Polypyrimidine tract binding protein 1 protects mRNAs from recognition by the nonsense-mediated mRNA decay pathway.

Ge Z, Quek BL, Beemon KL, Hogg JR - Elife (2016)

The RSE protects reporter mRNAs containing a GAPDH-derived NMD-sensitive 3’UTR.(A) Schematic of tet-regulated β-globin reporter mRNA constructs used in RNA decay assays. RSE or SMG5-397 sequences were inserted in reporter mRNAs upstream of the artificial GAPDH-derived 3’UTR (Singh et al., 2008). (B) Decay assays of reporter mRNAs containing the RSE or the first 397 nt of the SMG5 3’UTR (SMG5-397) sequence in cells expressing either WT UPF1 (left) or an ATPase-dead UPF1 (right). Constructs encoding the tet-regulated transcripts described in (A) were co-transfected with the constitutively expressed wild-type β-globin reporter (pcβWTβ; bottom bands) in HeLa Tet-off cells. Half-lives and 95% confidence intervals were derived from linear regression of semi-log plots of normalized RNA abundances from three independent experiments (p-values from two-tailed ANCOVA analysis comparing the indicated mRNAs to the SMG5-397 control in the presence of wild-type UPF1).DOI:http://dx.doi.org/10.7554/eLife.11155.007
© Copyright Policy
Related In: Results  -  Collection

License
Show All Figures
getmorefigures.php?uid=PMC4764554&req=5

fig2s1: The RSE protects reporter mRNAs containing a GAPDH-derived NMD-sensitive 3’UTR.(A) Schematic of tet-regulated β-globin reporter mRNA constructs used in RNA decay assays. RSE or SMG5-397 sequences were inserted in reporter mRNAs upstream of the artificial GAPDH-derived 3’UTR (Singh et al., 2008). (B) Decay assays of reporter mRNAs containing the RSE or the first 397 nt of the SMG5 3’UTR (SMG5-397) sequence in cells expressing either WT UPF1 (left) or an ATPase-dead UPF1 (right). Constructs encoding the tet-regulated transcripts described in (A) were co-transfected with the constitutively expressed wild-type β-globin reporter (pcβWTβ; bottom bands) in HeLa Tet-off cells. Half-lives and 95% confidence intervals were derived from linear regression of semi-log plots of normalized RNA abundances from three independent experiments (p-values from two-tailed ANCOVA analysis comparing the indicated mRNAs to the SMG5-397 control in the presence of wild-type UPF1).DOI:http://dx.doi.org/10.7554/eLife.11155.007
Mentions: Since UPF1 recruitment is a prerequisite for NMD, we hypothesized that the RSE may employ the simple strategy of preventing UPF1 from associating with the 3’UTR of the protected transcript. To test this idea, we immunopurified endogenous UPF1 and assayed the recovery of reporter mRNAs containing RSE or control sequences placed upstream of the artificial 3’UTR derived from the GAPDH ORF and 3’UTR, in this case lacking additional intronic sequence (Figure 2A). This GAPDH-derived 3’UTR has been previously used for studies of UPF1 association and decay and can be efficiently protected by a TC-proximal RSE (Figure 2—figure supplement 1; Hogg and Goff, 2010; Singh et al., 2008). Because UPF1 associates with mRNAs in a 3’UTR length-dependent manner (Hogg and Goff, 2010; Kurosaki and Maquat, 2013), we used an NMD-permissive 397 nt fragment of the SMG5 3’UTR (SMG5-397) to equalize 3’UTR lengths among the mRNAs studied and thus allow accurate assessment of the influence of the RSE on UPF1 binding. As additional controls, we tested the ability of UPF1 to bind mRNAs in which the RSE or the SMG5-397 fragments were moved to the 3’ end of the mRNA (3’-RSE and 3’-SMG5-397, respectively).10.7554/eLife.11155.006Figure 2.The RSE reduces UPF1 association with 3'UTRs in a position-dependent manner.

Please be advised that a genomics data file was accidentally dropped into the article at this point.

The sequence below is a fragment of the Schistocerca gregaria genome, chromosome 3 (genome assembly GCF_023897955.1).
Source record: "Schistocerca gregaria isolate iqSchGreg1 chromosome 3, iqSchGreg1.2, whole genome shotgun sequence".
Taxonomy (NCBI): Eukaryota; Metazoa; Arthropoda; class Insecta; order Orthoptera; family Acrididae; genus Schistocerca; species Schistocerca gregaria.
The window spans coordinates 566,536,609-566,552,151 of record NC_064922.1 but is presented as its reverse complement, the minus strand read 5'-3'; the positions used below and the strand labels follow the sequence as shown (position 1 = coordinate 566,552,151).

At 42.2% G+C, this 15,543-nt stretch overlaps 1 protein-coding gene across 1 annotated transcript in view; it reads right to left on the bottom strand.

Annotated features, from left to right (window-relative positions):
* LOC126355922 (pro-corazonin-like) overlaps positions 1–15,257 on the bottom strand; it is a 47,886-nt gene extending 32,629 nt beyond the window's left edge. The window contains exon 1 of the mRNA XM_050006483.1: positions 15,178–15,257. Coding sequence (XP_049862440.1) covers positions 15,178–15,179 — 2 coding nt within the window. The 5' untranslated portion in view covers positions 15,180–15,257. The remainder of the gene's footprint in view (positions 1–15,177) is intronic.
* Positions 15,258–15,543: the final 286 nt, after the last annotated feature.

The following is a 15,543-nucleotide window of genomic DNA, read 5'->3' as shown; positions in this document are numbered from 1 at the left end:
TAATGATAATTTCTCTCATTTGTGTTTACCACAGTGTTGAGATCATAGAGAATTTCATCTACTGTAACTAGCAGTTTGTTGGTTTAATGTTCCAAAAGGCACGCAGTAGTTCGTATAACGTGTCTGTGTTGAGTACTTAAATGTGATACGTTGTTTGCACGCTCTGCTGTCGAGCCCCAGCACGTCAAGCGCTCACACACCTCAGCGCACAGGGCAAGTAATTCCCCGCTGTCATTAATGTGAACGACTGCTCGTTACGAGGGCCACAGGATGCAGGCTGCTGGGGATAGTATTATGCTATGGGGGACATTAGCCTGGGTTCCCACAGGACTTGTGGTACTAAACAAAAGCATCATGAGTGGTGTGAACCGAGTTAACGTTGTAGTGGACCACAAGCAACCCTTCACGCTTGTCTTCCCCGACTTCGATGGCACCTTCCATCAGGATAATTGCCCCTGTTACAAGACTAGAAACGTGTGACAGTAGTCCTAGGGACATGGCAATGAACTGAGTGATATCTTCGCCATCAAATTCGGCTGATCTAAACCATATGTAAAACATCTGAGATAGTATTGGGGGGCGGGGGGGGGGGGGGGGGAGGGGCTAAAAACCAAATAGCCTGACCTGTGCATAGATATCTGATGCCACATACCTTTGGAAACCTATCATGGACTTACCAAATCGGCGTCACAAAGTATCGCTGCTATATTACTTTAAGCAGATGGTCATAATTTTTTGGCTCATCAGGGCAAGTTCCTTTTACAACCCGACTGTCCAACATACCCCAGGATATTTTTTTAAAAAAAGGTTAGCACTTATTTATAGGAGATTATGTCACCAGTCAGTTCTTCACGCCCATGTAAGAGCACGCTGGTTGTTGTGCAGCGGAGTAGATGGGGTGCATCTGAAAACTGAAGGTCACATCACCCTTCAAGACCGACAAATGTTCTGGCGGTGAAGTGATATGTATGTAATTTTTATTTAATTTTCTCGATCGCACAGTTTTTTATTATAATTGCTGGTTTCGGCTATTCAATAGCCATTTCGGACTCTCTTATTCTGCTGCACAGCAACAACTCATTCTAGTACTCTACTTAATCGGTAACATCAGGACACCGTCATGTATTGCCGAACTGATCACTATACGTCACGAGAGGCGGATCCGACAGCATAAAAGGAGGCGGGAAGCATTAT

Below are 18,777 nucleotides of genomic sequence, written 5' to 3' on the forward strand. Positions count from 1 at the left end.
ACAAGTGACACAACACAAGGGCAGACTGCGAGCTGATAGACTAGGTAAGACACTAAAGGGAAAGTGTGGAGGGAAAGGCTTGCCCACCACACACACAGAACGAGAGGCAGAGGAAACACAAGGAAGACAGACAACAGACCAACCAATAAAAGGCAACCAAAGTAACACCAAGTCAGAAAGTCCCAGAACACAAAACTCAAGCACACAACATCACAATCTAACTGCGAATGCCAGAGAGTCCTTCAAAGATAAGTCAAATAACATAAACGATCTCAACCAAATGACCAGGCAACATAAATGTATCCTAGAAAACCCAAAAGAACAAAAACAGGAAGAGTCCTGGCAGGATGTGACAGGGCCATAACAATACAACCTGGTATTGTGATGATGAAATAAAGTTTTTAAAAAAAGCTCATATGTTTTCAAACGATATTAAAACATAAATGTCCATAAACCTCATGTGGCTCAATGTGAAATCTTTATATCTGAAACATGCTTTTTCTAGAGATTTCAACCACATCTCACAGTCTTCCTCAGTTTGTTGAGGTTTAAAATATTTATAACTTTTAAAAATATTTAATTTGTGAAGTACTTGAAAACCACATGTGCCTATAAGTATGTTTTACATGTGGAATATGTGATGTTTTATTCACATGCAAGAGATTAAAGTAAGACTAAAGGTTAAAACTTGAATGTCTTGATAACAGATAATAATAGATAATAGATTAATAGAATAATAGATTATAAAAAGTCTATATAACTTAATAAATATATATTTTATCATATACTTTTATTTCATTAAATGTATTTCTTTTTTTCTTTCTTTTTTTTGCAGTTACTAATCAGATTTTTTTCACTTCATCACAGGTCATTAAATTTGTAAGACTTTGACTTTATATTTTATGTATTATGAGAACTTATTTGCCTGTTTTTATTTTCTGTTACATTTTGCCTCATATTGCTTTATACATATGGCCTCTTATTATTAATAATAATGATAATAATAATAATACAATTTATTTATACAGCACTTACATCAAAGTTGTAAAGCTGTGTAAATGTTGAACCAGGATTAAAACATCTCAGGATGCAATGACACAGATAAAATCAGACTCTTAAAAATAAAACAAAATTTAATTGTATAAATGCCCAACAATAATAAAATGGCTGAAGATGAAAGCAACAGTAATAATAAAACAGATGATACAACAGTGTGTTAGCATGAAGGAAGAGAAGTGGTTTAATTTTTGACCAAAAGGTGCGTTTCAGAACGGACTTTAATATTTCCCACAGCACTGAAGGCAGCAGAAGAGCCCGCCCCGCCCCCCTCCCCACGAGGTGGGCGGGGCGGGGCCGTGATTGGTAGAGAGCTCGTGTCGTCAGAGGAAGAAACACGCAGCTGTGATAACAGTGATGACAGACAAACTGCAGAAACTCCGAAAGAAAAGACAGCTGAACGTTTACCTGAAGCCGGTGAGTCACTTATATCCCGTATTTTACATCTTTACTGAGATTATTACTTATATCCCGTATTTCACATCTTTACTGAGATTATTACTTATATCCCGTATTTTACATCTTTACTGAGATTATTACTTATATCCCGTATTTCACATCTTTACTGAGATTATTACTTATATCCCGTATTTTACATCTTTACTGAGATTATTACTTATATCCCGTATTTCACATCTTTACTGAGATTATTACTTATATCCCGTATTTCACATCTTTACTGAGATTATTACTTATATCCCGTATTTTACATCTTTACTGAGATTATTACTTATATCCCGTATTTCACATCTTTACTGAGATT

Bottom Line: When bound near a stop codon, PTBP1 blocks the NMD protein UPF1 from binding 3'UTRs.PTBP1 can thus mark specific stop codons as genuine, preserving both the ability of NMD to accurately detect aberrant mRNAs and the capacity of long 3'UTRs to regulate gene expression.Illustrating the wide scope of this mechanism, we use RNA-seq and transcriptome-wide analysis of PTBP1 binding sites to show that many human mRNAs are protected by PTBP1 and that PTBP1 enrichment near stop codons correlates with 3'UTR length and resistance to NMD.

View Article: PubMed Central - PubMed

Affiliation: Biochemistry and Biophysics Center, National Heart, Lung, and Blood Institute, National Institutes of Health, Bethesda, United States.

ABSTRACT
The nonsense-mediated mRNA decay (NMD) pathway degrades mRNAs containing long 3'UTRs to perform dual roles in mRNA quality control and gene expression regulation. However, expansion of vertebrate 3'UTR functions has required a physical expansion of 3'UTR lengths, complicating the process of detecting nonsense mutations. We show that the polypyrimidine tract binding protein 1 (PTBP1) shields specific retroviral and cellular transcripts from NMD. When bound near a stop codon, PTBP1 blocks the NMD protein UPF1 from binding 3'UTRs. PTBP1 can thus mark specific stop codons as genuine, preserving both the ability of NMD to accurately detect aberrant mRNAs and the capacity of long 3'UTRs to regulate gene expression. Illustrating the wide scope of this mechanism, we use RNA-seq and transcriptome-wide analysis of PTBP1 binding sites to show that many human mRNAs are protected by PTBP1 and that PTBP1 enrichment near stop codons correlates with 3'UTR length and resistance to NMD.

No MeSH data available.


Related in: MedlinePlus